It’s been a month since Eden moved out.
I’ve felt like I expected to feel, generally. I miss her a ton, I wonder what and how she’s doing, and there’s definitely less action on a daily basis. No blonde tornado whirling in and out, hair flying, feet stomping up and down the stairs, tv blaring behind a closed door. No more waiting up to catch a glimpse of her before bed, no more poking my head in her room to see if she is up and getting ready for school. Just quiet where there was unquiet before.
I knew I’d miss her and I think I struggled internally for months over letting her go. Struggled with both the thought of my longest relationship changing, and the push and pull of her desperation to get out and mine to keep her with me. I see now that I put off looking at apartments, that I was depressed at the thought of my home without her in it, and that it just settled over me like a sad mantle for months. Once it happened, it was almost a relief. I could finish mourning and move on.
So it’s gone for me like I mostly thought it would. What’s been the bigger surprise is how it has gone for Eden.
She couldn’t wait to get into her own place. She was ecstatic when we found a spot we agreed on, and she’d been planning for months in her head how she’d decorate, how it would feel to be in her own space. And when move-in day happened, she couldn’t stop hugging me and thanking me and telling me how happy she was. I didn’t hear from her really for the first couple of days. When I did, she’d tell me how great it was to be in her place. Then slowly, she started texting me at night. Just general things like, “what are you doing?” or, “I’m bored.” And now, I think the reality of it all, the get up and get yourself to school and work, do your laundry, take out the trash and man, it’s quiet in here…I think the reality has settled in and the novelty has worn off. And sometimes I get texts in the middle of the night…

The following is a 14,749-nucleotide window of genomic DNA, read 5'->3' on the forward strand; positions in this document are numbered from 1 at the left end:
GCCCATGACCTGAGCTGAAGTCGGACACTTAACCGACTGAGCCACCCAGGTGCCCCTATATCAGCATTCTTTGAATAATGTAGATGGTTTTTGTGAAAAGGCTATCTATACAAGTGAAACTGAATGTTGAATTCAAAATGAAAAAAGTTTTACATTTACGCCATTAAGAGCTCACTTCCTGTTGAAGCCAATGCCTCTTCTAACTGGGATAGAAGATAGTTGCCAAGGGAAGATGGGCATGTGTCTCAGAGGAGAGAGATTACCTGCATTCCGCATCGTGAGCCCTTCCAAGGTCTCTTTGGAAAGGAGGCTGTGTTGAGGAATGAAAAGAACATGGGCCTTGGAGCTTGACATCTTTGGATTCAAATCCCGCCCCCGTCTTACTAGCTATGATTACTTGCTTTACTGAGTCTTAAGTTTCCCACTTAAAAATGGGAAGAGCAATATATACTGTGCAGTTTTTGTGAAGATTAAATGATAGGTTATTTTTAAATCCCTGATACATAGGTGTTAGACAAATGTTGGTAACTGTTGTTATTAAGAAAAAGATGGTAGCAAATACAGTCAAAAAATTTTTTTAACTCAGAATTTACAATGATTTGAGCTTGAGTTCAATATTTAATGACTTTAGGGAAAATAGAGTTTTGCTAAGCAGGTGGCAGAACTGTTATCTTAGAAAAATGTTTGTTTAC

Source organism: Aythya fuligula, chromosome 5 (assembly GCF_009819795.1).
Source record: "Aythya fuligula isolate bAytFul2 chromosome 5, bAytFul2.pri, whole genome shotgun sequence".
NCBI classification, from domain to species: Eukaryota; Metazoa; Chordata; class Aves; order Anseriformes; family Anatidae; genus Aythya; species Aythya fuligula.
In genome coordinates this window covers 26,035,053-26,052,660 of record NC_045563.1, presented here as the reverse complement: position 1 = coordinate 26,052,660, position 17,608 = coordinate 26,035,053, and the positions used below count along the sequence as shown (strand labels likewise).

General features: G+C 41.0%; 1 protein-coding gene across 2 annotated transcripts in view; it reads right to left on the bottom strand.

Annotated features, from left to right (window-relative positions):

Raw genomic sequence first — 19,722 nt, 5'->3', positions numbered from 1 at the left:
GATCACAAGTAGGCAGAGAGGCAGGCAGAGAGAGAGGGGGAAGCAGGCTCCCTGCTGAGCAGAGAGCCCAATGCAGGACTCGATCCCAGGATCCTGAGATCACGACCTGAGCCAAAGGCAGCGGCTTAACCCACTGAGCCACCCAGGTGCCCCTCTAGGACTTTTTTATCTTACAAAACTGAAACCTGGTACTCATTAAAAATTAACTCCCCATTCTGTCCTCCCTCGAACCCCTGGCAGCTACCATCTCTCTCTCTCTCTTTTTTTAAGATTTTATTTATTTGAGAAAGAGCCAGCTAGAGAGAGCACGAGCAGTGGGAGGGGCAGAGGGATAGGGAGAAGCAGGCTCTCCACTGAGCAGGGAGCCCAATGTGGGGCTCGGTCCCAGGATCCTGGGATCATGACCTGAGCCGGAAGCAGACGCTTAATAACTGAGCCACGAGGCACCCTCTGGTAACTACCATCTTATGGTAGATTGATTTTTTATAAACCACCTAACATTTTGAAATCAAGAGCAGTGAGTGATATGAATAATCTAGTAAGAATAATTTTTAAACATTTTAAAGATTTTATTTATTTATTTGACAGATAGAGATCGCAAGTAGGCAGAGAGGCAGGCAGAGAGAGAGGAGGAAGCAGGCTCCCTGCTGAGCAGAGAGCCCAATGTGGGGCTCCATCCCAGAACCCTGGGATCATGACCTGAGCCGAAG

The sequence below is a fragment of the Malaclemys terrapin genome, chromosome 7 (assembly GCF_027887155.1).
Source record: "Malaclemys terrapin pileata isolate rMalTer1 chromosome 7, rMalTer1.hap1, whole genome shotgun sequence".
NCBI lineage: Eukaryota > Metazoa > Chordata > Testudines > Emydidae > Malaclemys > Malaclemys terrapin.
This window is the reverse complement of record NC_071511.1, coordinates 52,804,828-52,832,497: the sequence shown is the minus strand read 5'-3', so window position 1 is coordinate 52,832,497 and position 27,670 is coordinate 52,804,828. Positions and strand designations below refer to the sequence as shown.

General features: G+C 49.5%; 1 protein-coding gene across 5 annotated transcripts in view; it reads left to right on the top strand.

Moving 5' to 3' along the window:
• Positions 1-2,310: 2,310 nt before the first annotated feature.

I have to say, it makes me sad to wake up to these texts, and I’m surprised by them, honestly. I really thought she would hardly look back. And it makes me happy, too. Because apparently, home was a pretty nice place to be.
So often in my childhood I felt transient. Divorced parents, time split in half between them, never feeling totally a part of either home. I haven’t been a perfect parent, but I think I can say definitively that my children feel deeply rooted with me and know exactly where home is. And even if Eden is in an apartment now, and when she’s in the one after that and then the one after that, her home will always be with me and we both know it. I take her home with me no matter where I go.